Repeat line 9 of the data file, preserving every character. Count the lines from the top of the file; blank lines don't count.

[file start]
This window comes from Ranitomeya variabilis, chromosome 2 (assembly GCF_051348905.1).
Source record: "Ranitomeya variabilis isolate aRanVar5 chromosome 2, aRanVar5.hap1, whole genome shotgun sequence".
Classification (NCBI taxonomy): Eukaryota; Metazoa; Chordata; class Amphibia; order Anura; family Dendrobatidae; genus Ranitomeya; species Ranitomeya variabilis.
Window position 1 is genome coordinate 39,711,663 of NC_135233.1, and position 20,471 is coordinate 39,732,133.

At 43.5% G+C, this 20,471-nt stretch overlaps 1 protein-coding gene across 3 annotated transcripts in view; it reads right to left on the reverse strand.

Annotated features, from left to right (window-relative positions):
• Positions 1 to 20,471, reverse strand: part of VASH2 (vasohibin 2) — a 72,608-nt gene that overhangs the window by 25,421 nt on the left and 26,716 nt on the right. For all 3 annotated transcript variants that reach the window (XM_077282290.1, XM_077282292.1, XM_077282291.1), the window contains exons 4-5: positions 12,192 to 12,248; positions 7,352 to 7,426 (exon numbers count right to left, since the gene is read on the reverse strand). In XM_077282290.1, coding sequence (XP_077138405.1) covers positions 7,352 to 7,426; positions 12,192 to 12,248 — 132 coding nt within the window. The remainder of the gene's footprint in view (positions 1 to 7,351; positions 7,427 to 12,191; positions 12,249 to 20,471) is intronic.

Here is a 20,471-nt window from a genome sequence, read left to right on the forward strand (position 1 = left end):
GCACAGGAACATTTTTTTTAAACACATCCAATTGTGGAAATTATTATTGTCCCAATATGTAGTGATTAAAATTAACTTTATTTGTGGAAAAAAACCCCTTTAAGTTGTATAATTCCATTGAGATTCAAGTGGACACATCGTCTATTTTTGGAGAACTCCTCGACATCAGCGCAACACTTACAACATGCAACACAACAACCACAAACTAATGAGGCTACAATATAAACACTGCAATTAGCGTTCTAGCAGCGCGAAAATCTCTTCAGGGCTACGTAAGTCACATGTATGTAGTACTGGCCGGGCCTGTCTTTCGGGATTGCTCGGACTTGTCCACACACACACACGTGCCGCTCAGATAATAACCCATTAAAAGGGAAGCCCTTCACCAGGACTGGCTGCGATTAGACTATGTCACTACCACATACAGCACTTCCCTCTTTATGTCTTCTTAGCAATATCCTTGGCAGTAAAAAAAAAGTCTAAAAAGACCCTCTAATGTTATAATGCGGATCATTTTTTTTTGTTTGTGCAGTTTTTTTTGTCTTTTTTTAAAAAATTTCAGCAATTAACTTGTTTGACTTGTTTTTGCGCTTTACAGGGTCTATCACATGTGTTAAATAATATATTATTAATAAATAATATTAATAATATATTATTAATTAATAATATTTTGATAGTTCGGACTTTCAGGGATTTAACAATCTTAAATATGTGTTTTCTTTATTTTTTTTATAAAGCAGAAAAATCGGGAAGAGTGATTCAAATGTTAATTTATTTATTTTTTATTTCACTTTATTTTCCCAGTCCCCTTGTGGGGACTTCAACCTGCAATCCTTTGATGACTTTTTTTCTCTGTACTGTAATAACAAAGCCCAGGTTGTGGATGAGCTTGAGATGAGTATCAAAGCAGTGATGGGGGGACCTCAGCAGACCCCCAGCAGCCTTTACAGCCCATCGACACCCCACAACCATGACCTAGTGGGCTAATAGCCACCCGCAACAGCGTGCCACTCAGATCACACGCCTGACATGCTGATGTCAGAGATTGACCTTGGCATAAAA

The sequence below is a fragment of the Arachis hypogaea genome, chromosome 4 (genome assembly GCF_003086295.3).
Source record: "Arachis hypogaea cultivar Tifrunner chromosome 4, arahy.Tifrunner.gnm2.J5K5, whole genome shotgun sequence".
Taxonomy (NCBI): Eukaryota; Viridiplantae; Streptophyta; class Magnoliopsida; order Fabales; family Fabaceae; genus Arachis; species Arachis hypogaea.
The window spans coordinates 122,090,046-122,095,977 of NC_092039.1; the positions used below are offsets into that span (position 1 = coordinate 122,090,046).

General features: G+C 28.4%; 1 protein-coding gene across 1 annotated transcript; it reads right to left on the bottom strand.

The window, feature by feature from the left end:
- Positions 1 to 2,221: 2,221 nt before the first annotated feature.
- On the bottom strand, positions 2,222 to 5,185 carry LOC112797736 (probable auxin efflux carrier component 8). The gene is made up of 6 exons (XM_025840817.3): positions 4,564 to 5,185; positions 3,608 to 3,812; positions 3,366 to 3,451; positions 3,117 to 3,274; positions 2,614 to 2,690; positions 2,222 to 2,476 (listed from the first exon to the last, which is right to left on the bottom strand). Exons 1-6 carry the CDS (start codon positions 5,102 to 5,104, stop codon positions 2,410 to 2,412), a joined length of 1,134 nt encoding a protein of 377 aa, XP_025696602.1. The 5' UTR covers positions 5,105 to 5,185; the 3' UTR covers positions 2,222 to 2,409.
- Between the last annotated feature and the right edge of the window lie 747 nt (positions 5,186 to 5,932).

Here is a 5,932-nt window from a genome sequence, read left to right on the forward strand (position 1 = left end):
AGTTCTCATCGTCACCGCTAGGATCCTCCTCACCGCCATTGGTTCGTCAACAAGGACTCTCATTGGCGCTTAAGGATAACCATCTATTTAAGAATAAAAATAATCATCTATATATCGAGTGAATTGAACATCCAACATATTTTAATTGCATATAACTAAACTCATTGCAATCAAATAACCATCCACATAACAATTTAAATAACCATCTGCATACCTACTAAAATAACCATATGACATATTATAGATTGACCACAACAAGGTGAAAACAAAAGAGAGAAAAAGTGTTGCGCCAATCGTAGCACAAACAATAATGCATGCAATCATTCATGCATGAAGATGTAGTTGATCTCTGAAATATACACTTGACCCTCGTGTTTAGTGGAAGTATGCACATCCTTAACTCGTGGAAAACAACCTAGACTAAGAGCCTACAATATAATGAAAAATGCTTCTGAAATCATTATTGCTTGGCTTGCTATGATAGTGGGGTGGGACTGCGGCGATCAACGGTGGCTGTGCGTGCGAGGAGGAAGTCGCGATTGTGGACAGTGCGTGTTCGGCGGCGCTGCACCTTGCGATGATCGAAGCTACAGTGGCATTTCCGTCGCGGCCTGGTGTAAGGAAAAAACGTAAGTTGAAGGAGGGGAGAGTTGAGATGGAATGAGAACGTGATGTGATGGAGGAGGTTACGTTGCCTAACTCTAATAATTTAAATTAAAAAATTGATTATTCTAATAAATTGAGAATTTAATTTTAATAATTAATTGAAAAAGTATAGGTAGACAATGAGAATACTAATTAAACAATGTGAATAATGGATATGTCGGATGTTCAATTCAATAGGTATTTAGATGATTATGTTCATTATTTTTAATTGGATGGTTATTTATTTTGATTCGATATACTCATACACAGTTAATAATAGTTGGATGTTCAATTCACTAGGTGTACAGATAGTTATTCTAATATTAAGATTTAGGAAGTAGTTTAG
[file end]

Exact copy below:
GCACAGGAACATTTTTTTTAAACACATCCAATTGTGGAAATTATTATTGTCCCAATATGTAGTGATTAAAATTAACTTTATTTGTGGAAAAAAACCCCTTTAAGTTGTATAATTCCATTGAGATTCAAGTGGACACATCGTCTATTTTTGGAGAACTCCTCGACATCAGCGCAACACTTACAACATGCAACACAACAACCACAAACTAATGAGGCTACAATATAAACACTGCAATTAGCGTTCTAGCAGCGCGAAAATCTCTTCAGGGCTACGTAAGTCACATGTATGTAGTACTGGCCGGGCCTGTCTTTCGGGATTGCTCGGACTTGTCCACACACACACACGTGCCGCTCAGATAATAACCCATTAAAAGGGAAGCCCTTCACCAGGACTGGCTGCGATTAGACTATGTCACTACCACATACAGCACTTCCCTCTTTATGTCTTCTTAGCAATATCCTTGGCAGTAAAAAAAAAGTCTAAAAAGACCCTCTAATGTTATAATGCGGATCATTTTTTTTTGTTTGTGCAGTTTTTTTTGTCTTTTTTTAAAAAATTTCAGCAATTAACTTGTTTGACTTGTTTTTGCGCTTTACAGGGTCTATCACATGTGTTAAATAATATATTATTAATAAATAATATTAATAATATATTATTAATTAATAATATTTTGATAGTTCGGACTTTCAGGGATTTAACAATCTTAAATATGTGTTTTCTTTATTTTTTTTATAAAGCAGAAAAATCGGGAAGAGTGATTCAAATGTTAATTTATTTATTTTTTATTTCACTTTATTTTCCCAGTCCCCTTGTGGGGACTTCAACCTGCAATCCTTTGATGACTTTTTTTCTCTGTACTGTAATAACAAAGCCCAGGTTGTGGATGAGCTTGAGATGAGTATCAAAGCAGTGATGGGGGGACCTCAGCAGACCCCCAGCAGCCTTTACAGCCCATCGACACCCCACAACCATGACCTAGTGGGCTAATAGCCACCCGCAACAGCGTGCCACTCAGATCACACGCCTGACATGCTGATGTCAGAGATTGACCTTGGCATAAAA